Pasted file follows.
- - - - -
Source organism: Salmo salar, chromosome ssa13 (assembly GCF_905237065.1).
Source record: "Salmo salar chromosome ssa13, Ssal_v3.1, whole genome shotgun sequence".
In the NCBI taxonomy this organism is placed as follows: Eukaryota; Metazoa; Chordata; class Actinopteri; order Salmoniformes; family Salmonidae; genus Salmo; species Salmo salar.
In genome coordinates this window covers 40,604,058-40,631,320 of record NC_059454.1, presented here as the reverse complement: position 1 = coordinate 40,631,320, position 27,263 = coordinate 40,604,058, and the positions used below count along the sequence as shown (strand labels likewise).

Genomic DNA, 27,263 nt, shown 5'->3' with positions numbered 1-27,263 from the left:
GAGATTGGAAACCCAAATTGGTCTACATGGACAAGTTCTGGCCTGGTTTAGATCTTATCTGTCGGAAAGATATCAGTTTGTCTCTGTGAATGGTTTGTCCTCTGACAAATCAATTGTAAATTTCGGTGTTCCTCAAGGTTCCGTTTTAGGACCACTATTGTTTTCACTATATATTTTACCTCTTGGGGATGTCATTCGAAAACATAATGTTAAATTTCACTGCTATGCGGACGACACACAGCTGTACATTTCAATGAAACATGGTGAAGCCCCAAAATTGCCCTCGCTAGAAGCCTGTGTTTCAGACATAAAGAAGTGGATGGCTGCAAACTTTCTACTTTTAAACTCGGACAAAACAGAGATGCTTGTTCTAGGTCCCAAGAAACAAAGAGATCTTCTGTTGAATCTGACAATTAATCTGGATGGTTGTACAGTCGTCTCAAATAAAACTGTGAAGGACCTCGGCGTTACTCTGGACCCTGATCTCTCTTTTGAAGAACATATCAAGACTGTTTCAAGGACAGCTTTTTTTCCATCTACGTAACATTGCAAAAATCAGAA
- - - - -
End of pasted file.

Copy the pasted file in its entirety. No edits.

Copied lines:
Source organism: Salmo salar, chromosome ssa13 (assembly GCF_905237065.1).
Source record: "Salmo salar chromosome ssa13, Ssal_v3.1, whole genome shotgun sequence".
In the NCBI taxonomy this organism is placed as follows: Eukaryota; Metazoa; Chordata; class Actinopteri; order Salmoniformes; family Salmonidae; genus Salmo; species Salmo salar.
In genome coordinates this window covers 40,604,058-40,631,320 of record NC_059454.1, presented here as the reverse complement: position 1 = coordinate 40,631,320, position 27,263 = coordinate 40,604,058, and the positions used below count along the sequence as shown (strand labels likewise).

Genomic DNA, 27,263 nt, shown 5'->3' with positions numbered 1-27,263 from the left:
GAGATTGGAAACCCAAATTGGTCTACATGGACAAGTTCTGGCCTGGTTTAGATCTTATCTGTCGGAAAGATATCAGTTTGTCTCTGTGAATGGTTTGTCCTCTGACAAATCAATTGTAAATTTCGGTGTTCCTCAAGGTTCCGTTTTAGGACCACTATTGTTTTCACTATATATTTTACCTCTTGGGGATGTCATTCGAAAACATAATGTTAAATTTCACTGCTATGCGGACGACACACAGCTGTACATTTCAATGAAACATGGTGAAGCCCCAAAATTGCCCTCGCTAGAAGCCTGTGTTTCAGACATAAAGAAGTGGATGGCTGCAAACTTTCTACTTTTAAACTCGGACAAAACAGAGATGCTTGTTCTAGGTCCCAAGAAACAAAGAGATCTTCTGTTGAATCTGACAATTAATCTGGATGGTTGTACAGTCGTCTCAAATAAAACTGTGAAGGACCTCGGCGTTACTCTGGACCCTGATCTCTCTTTTGAAGAACATATCAAGACTGTTTCAAGGACAGCTTTTTTTCCATCTACGTAACATTGCAAAAATCAGAA